Salmonella outbreak linked to eggs hits UK - source unknown

By Rod Addy contact

- Last updated on GMT

Cross-sectoral investigations of egg supply chain contaminations have been called for in countries with cases
Cross-sectoral investigations of egg supply chain contaminations have been called for in countries with cases

Related tags: Food safety

An outbreak of Salmonella Enteritidis ST11 infections across Europe linked to eggs has led to 272 cases of food poisoning, including 12 in the UK and the source is still unknown.

The outbreak was first detected on 2 September last year, with a noticeable rise in Salmonella​ Enteritidis​ ST11 infections, according to the European Food Safety Authority (EFSA).

By 11 January 2022, 272 confirmed cases had been reported in five EU/European Economic Area (EEA) countries and the UK. The majority (216) were pinpointed in France. Two deaths were recorded in adult men and 25 cases were hospitalised. A total of 60 cases reported consumption of eggs/egg products.

Some people contracting the food poisoning bug said they had visited restaurants in France serving eggs distributed by a common supplier, identified as Spanish Packing Centre A. The eggs originated from three Spanish farms. One tested positive for the outbreak strain.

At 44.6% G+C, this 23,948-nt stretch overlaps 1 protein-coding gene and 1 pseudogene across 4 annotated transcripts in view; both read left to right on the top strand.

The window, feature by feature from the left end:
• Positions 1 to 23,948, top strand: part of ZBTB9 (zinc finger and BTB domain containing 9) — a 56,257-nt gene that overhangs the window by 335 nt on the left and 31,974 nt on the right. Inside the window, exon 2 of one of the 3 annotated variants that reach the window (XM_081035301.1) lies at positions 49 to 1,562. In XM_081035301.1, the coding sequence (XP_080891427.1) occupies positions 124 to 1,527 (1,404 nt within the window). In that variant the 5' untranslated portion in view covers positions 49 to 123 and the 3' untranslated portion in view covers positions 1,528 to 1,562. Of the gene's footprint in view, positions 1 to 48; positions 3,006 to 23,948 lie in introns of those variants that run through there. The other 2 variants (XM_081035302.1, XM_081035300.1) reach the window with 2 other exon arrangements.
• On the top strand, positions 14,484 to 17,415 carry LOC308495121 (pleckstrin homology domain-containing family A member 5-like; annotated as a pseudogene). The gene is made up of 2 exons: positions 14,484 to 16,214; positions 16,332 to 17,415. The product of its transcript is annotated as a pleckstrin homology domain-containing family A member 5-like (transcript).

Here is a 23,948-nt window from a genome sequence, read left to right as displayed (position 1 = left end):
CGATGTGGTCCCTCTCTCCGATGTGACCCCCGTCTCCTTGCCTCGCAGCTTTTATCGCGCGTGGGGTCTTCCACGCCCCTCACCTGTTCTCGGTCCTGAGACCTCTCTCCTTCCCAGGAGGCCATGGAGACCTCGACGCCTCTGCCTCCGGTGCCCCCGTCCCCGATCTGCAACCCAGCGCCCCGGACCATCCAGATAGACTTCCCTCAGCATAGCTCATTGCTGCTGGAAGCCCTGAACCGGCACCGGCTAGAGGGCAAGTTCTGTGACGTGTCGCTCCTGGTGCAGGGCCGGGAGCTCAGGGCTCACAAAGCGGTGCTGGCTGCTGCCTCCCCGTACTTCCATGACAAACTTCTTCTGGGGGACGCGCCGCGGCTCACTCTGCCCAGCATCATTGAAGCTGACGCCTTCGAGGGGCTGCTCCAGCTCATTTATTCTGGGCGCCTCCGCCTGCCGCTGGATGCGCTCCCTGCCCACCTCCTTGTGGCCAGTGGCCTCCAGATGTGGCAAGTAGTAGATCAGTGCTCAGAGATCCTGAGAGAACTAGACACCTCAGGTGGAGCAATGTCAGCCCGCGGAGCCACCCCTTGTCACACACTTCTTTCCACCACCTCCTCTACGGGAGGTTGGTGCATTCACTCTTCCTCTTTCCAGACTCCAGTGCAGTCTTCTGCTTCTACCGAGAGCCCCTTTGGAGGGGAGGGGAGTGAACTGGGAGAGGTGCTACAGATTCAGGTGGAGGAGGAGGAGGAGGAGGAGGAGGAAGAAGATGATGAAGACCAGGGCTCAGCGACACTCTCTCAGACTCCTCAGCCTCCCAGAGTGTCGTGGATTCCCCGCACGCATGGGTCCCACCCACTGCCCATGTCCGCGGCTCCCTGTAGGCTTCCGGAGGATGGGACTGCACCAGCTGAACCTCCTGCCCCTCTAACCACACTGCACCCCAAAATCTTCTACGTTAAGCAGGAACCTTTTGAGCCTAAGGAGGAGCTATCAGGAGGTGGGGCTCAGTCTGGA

Fresh table eggs from the farms linked to the outbreak were withdrawn and redirected for use in heat-treated egg products. No other countries received eggs from the same farms via Packing Centre A during summer 2021. Therefore, the source of infection for cases in late 2021 and in countries other than Spain and France could not be established.

Epidemiological link

This 2021 outbreak is linked microbiologically to a historical cross-border outbreak reported by the Netherlands in 2019. Eggs consumed by cases in the Dutch outbreak were traced back to a Spanish farm, but it was not possible to identify an epidemiological link with the 2021 outbreak.

Commenting on the situation, the European Food Safety Authority and the European Centre for Disease Prevention and Control stated: "This suggests a wide distribution of the outbreak strain that could affect the food supply chain and/or earlier steps in the production chain. There may be multiple heterogeneous sources of S. Enteritidis ST11, and the outbreak strain could also be circulating at other farms, inside or outside Spain.

"The risk of new infections caused by the outbreak strain and contaminated eggs remains high in the EU/EEA. It is therefore important to foster cross-sectoral investigations of contaminations in the egg supply chain in countries where S. Enteritidis ST11 has been detected."

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